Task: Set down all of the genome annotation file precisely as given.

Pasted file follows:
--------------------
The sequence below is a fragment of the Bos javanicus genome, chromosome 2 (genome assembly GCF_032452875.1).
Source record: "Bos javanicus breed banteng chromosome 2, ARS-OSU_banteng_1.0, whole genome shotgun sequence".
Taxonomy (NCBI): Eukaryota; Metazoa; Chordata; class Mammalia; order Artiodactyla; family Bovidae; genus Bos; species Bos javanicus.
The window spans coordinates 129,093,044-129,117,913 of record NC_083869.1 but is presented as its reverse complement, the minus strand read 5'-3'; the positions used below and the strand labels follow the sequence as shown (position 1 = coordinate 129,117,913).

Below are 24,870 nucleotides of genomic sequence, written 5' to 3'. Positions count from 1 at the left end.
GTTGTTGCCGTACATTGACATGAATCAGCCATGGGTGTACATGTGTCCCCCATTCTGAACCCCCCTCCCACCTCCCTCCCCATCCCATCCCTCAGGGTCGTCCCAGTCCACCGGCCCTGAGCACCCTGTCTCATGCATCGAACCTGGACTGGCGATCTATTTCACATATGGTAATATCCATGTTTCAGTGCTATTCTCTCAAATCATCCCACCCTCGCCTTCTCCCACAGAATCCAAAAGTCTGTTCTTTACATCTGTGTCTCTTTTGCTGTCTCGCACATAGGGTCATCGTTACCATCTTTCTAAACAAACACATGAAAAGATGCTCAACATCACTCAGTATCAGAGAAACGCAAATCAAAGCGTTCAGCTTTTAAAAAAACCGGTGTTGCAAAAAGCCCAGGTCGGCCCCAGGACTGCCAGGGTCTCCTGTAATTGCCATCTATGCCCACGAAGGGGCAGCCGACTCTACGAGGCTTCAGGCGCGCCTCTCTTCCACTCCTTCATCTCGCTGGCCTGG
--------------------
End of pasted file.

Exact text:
The sequence below is a fragment of the Bos javanicus genome, chromosome 2 (genome assembly GCF_032452875.1).
Source record: "Bos javanicus breed banteng chromosome 2, ARS-OSU_banteng_1.0, whole genome shotgun sequence".
Taxonomy (NCBI): Eukaryota; Metazoa; Chordata; class Mammalia; order Artiodactyla; family Bovidae; genus Bos; species Bos javanicus.
The window spans coordinates 129,093,044-129,117,913 of record NC_083869.1 but is presented as its reverse complement, the minus strand read 5'-3'; the positions used below and the strand labels follow the sequence as shown (position 1 = coordinate 129,117,913).

Below are 24,870 nucleotides of genomic sequence, written 5' to 3'. Positions count from 1 at the left end.
GTTGTTGCCGTACATTGACATGAATCAGCCATGGGTGTACATGTGTCCCCCATTCTGAACCCCCCTCCCACCTCCCTCCCCATCCCATCCCTCAGGGTCGTCCCAGTCCACCGGCCCTGAGCACCCTGTCTCATGCATCGAACCTGGACTGGCGATCTATTTCACATATGGTAATATCCATGTTTCAGTGCTATTCTCTCAAATCATCCCACCCTCGCCTTCTCCCACAGAATCCAAAAGTCTGTTCTTTACATCTGTGTCTCTTTTGCTGTCTCGCACATAGGGTCATCGTTACCATCTTTCTAAACAAACACATGAAAAGATGCTCAACATCACTCAGTATCAGAGAAACGCAAATCAAAGCGTTCAGCTTTTAAAAAAACCGGTGTTGCAAAAAGCCCAGGTCGGCCCCAGGACTGCCAGGGTCTCCTGTAATTGCCATCTATGCCCACGAAGGGGCAGCCGACTCTACGAGGCTTCAGGCGCGCCTCTCTTCCACTCCTTCATCTCGCTGGCCTGG